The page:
The replacement of the Deprivation of Liberty Safeguards (DoLS) has been long-awaited since the introduction of the Mental Capacity (Amendment) Act 2019. The draft Code of Practice for the Liberty Protection Safeguards (LPS) was published on 17 March 2022 and the consultation period for the draft Code closed on 14 July 2022.
It is expected that the Government will now spend the remainder of the year considering responses, with an official response to the consultation estimated in early 2023. There are plans for LPS working groups to be re-established after the consultation, which will focus on finalising policy areas and working through implementation planning. Some provisions in the legislation will be enacted earlier, to allow for organisations to begin training. A final version of the Code of Practice and regulations will then be published and laid before Parliament. October 2023 is now the earliest probable date for implementation, whilst others speculate that as is often the case, there will be further delays and April 2024 is more likely.
The current DoLS scheme has for a long time had its challenges. Local authorities have struggled to meet the deadlines for carrying out assessments and granting authorisations, compounded by the ongoing pandemic. Furthermore, the maximum duration for authorisations currently being only 12 months, means that there is a never-ending cycle of deadlines. A new national DoLS court at the Royal Courts of Justice was also announced over the summer, which will hear all applications seeking authorisation to deprive children of their liberty, the number of such cases rose by a staggering 462% between 2018 and 2021. The specialist court aims to provide the necessary expertise to deal with matters where children have very complex needs or are at significant risk and do not meet the criteria to be detained under the Mental Health Act 1983 or be placed in secure accommodation.
The new LPS regulations aim to streamline the process, reducing the number of assessments from six to three and crucially, authorisations will be able to be renewed, initially for a further 12 months and thereafter, for up to 36 months, without needing to repeat assessments.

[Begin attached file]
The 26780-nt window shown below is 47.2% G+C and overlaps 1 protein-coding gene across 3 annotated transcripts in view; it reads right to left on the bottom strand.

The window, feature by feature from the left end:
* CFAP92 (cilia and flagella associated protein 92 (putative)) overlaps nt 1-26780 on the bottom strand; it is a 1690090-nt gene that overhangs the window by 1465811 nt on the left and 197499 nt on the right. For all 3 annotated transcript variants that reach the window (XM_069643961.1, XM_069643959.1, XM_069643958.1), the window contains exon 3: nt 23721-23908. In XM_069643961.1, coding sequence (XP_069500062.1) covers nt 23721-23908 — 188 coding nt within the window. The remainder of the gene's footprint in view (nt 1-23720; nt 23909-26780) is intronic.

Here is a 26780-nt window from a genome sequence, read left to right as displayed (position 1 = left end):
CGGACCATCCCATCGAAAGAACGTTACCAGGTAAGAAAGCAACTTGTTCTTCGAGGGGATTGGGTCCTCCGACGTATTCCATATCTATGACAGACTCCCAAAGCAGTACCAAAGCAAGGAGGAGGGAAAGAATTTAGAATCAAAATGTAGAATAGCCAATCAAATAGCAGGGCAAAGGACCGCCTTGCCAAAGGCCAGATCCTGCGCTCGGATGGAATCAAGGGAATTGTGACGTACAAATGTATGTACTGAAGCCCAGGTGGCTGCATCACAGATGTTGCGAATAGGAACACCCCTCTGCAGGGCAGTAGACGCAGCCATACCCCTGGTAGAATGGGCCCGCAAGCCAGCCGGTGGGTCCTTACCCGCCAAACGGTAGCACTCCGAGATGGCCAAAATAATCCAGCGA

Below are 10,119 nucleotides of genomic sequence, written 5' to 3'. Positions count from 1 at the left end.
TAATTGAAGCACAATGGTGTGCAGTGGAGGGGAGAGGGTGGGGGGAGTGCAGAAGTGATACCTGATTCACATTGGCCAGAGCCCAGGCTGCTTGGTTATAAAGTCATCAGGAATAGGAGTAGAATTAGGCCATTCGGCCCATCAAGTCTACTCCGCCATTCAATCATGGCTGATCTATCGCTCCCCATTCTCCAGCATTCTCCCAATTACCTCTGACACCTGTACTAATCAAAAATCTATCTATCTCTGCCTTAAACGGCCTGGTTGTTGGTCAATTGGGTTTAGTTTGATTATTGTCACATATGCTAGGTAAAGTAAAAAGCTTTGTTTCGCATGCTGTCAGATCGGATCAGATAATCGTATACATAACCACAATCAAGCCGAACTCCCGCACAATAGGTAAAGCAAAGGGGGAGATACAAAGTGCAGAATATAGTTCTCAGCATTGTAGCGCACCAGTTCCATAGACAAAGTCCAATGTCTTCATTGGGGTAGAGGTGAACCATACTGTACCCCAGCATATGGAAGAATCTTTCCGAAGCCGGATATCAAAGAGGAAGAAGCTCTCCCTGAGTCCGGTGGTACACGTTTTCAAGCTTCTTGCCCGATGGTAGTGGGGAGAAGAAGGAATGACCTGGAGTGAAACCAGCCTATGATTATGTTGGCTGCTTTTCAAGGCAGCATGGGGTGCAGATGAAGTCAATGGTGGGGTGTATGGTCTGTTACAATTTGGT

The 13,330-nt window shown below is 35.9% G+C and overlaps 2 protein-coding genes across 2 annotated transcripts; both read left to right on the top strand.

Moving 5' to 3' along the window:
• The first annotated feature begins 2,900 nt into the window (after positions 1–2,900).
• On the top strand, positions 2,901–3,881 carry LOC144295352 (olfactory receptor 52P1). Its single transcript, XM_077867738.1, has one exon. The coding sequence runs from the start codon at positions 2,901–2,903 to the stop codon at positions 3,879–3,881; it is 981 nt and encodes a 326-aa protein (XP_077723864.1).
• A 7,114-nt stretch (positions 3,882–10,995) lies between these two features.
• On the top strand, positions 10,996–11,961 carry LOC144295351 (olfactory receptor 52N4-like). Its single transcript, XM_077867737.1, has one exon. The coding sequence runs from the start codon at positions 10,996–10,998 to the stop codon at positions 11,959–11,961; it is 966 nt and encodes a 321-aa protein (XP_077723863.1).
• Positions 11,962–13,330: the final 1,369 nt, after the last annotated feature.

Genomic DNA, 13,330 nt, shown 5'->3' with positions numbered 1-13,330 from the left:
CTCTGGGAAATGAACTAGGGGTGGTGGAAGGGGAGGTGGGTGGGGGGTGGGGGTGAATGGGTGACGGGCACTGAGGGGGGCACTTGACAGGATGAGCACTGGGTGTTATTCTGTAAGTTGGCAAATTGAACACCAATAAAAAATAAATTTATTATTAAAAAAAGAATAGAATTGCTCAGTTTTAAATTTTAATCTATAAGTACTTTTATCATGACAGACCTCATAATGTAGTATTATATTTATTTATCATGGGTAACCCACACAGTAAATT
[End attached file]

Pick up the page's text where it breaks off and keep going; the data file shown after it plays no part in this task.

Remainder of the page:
The LPS is set to go further than the current DoLS scheme and will not be limited to hospitals and care homes, now available to people living in their own homes or in supported accommodation. This move will allow vulnerable people to maintain more of their freedom whilst receiving appropriate care and support. Should their needs change, as the LPS will apply to the ‘arrangement’ rather than the specific setting, there is increased flexibility. Additionally, the LPS will apply to 16 and 17-year-olds in social care settings including children’s homes, short breaks and youth club provisions.
While there is still a while to go until implementation and the Code of Practice is still in draft form, it may be useful for both organisations and individuals to start to consider what the changes may mean for their service or family member. Once in force, all health and social care staff will be expected to be aware of the definition of deprivation of liberty and its threshold, including being able to recognise whether a restriction is necessary or proportionate.
It is projected that the LPS scheme will make huge savings for social services departments and other agencies required to make Court of Protection applications. However, in order for the LPS scheme to be successful, funding must be in place to support the increasing demands of social care, especially with the growing ageing population.
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